One only has to look at Renaissance art to see that artists have been using life models for centuries. Michelangelo’s mammoth sculpture of David (1504-1504) and Titian’s Venus and the Lute Player (1565–1570) were the outcome of years of study of the human form, and hundreds of figure studies using life models.

Life drawing is still an important practice for many artists, both established and new. Despite its significant history, many life drawing classes are open to anyone, regardless of skill. ‘The human form, in all its shapes and sizes, has a sensual beauty for sure, though artists often talk about the body just being a collection of shapes. Creating the illusion that those shapes are three-dimensional on paper or canvas is the big challenge for every artist,’ said John.

 

Venus and the Lute Player, Titian and Workshop, 1565-1570

More than just sitting

A class usually begins with the model holding several short poses for a few minutes each, then a longer pose for 20 minutes or more. The model can suggest ideas for poses, or the instructor can tell the model what kind of pose to do.

It is rarely as simple as just sitting on a chair: artists want to draw a model in all different positions, including sitting, standing, laying down, arms up, standing on one leg: the options are endless.  Holding a (sometimes uncomfortable) pose for a long period of time can be difficult, and professional models are in high demand for their ability to hold complicated poses for a long time.

My limbs get twitchy and I start shaking if I hold a position for too long, so knowing your limitations before committing to a pose is important. ‘I was once an student in a life drawing class where a model toppled over after trying to hold a tricky pose for too long,’ said Tess.

Performance art

Read: Getting naked in the gallery

Many life models use props or costuming to enhance their poses. I have several large scarves that I sometimes use, but other models include everything from poles and sticks, to balls and hats. Other models might include elements of their other creative practices, including circus, yoga and dance poses. The performance aspect can be fun, but some artists prefer as little distraction as possible from the form of the body.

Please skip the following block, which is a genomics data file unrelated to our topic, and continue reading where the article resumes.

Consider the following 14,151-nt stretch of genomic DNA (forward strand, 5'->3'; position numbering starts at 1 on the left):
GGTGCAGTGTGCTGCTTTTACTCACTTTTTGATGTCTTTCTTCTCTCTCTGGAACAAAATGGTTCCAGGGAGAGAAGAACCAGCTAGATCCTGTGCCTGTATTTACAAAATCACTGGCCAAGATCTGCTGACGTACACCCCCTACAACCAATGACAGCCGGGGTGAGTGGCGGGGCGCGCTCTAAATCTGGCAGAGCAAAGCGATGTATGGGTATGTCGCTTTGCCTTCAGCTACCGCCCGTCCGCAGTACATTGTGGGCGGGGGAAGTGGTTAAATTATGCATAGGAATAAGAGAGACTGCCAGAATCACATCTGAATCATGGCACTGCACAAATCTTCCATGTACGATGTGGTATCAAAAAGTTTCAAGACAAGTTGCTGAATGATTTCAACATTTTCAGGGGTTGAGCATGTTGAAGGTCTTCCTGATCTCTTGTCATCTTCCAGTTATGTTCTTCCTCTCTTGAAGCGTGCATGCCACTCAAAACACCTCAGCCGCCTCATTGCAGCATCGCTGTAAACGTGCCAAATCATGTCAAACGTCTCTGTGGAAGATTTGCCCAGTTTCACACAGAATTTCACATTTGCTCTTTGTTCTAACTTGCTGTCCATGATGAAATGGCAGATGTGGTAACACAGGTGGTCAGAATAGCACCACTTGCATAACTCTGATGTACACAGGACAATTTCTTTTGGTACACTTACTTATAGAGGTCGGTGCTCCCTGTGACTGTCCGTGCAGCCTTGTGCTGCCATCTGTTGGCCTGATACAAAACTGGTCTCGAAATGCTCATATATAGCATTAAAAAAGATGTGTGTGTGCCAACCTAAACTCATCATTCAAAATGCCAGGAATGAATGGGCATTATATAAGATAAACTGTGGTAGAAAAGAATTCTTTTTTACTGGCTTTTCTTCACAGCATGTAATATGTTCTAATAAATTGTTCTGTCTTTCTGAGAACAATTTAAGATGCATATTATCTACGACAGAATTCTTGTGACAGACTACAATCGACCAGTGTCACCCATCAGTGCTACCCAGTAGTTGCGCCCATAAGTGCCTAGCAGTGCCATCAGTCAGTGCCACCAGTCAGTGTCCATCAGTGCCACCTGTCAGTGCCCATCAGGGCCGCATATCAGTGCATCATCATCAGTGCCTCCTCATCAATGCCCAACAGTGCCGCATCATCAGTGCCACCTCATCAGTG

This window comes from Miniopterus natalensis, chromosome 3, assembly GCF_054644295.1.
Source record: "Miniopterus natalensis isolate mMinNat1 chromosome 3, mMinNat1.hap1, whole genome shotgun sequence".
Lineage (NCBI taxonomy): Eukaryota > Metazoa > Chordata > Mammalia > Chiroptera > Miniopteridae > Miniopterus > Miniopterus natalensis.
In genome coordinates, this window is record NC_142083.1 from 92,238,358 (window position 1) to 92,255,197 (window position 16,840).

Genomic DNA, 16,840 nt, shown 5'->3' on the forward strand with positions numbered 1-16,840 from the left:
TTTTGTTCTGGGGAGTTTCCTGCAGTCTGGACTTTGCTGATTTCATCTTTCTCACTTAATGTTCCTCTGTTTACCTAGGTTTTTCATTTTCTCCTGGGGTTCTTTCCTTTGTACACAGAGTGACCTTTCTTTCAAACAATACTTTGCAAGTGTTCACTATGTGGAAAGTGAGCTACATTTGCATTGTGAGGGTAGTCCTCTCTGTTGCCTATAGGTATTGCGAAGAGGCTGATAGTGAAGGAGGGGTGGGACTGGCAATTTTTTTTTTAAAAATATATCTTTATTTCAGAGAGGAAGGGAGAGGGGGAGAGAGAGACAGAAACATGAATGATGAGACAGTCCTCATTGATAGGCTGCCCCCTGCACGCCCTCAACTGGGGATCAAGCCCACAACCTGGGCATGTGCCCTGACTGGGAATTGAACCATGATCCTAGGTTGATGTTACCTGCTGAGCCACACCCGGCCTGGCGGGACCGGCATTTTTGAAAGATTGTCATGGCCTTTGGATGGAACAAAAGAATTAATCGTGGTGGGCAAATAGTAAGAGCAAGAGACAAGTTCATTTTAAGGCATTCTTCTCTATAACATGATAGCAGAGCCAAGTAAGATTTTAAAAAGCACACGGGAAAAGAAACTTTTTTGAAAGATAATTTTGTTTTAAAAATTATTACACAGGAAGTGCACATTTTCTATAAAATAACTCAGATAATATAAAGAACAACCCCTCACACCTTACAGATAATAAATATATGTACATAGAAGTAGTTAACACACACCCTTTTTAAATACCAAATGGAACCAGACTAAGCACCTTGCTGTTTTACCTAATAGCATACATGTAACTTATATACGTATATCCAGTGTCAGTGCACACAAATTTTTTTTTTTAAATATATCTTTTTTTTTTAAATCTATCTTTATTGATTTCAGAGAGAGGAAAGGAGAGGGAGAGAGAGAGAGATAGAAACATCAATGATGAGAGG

‘Life modelling serves me well,’ said John. ‘As an actor, I love the performance aspect too, sometimes introducing simple props and costume items into my short and long poses. We life models are performance artists!’

While traditional life drawing classes held in art schools, for the purpose of figure studies, are in no way sexy or titillating, some people are highlighting the sensual side of life drawing. Richard Lawrence holds erotic life drawing classes for artists interested in drawing ‘the uncensored, unfettered nude’. He said, ‘We had a lot of interest from models who were keen to express themselves in that way. I'm actually surprised nobody was already doing it, in a public class. The reaction has been fantastic and we have a waiting list of models that extends past a year.’

Bodily (mal)functions

Our natural bodily functions can sometimes get in the way of a pose, but it doesn’t happen often. ‘As a male life model, one of the biggest misconceptions John hears is that spontaneous erections will be a big (no pun intended) problem,’ said John. ‘Believe me, erections seldom if ever occur! As a model, you’re too busy posing and when you’re in that pose, you’re thinking about the next one. Catering to the artists’ needs, while being kind to your body and knowing its limitations, is your priority.’

Tess agrees. ‘I once had to break a pose as I got my period during the class, which was unfortunate timing. I had a bathroom break and continued the class in a more comfortable pose.’ 

There is nothing sexy about conventional life drawing: the model is only used for how light and shadow works over the body, not in a titillating or erotic way.

About the author

Emma Clark Gratton is an ArtsHub staff writer.

Share

< !--End Google Tag Manager(noscript)-- >